The one interesting bit was when the contestants were introduced to the school kids who were giving them examples of what programming looks like. The show should have expanded on that and show what THOSE girls can actually do, why they know it, who taught them, etc.

        OK, one more episode to go, but I shan’t be holding my breath :d
        There is nothing technical in what we have been shown, but it is just the usual reality that tells us that, let’s face it, no work is required for a success story (on TV at least 🙂 ).

      2. hi

        I completely agree that it could have been 5 boys and that there are probably quite a number of boys who don’t think they can go into tech for whatever reason. The point about gender was covered briefly at the beginning – while women make up 50% (or more for some areas) of the users of apps/games/websites, very few are actually involved in creating them. We have equality of opportunity for girls and boys in this country so why don’t as many girls pursue careers in tech as boys? This is a general problem in STEM subjects. Something is putting girls off, and once put off it is seen as something to be avoided. We need to change both sides, and programs like this at least open up the conversation – I think it’s great that there was such an appetite for more about the coding – maybe the BBC could take note and follow some interns in various coding jobs with more emphasis on the coding than the “reality” (exaggerated highs and lows) side. I firmly believe that coding is a key skill and love the fact that schools are teaching the basics.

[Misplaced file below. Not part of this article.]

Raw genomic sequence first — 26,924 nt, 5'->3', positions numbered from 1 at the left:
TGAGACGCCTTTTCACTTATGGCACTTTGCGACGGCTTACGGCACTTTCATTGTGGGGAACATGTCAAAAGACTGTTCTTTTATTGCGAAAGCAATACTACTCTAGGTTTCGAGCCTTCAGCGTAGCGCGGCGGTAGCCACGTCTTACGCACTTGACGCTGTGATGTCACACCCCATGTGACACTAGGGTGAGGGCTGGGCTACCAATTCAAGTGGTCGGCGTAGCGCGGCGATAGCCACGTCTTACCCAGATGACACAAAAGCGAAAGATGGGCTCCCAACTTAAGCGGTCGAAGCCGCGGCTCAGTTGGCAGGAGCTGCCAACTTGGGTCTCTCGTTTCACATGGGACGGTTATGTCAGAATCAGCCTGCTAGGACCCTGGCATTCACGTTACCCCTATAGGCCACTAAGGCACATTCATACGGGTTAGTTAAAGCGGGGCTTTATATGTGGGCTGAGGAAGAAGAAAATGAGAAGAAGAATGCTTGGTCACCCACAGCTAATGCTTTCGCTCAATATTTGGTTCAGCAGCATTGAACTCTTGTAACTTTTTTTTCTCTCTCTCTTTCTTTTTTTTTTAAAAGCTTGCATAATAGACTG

Like most shows on BBC3 – it’s aimed to a particular audience and they did gloss over some of the hard work that the girls must have done personally to investigate the ideas and prepare for their presentations to keep the pace and the energy of the show.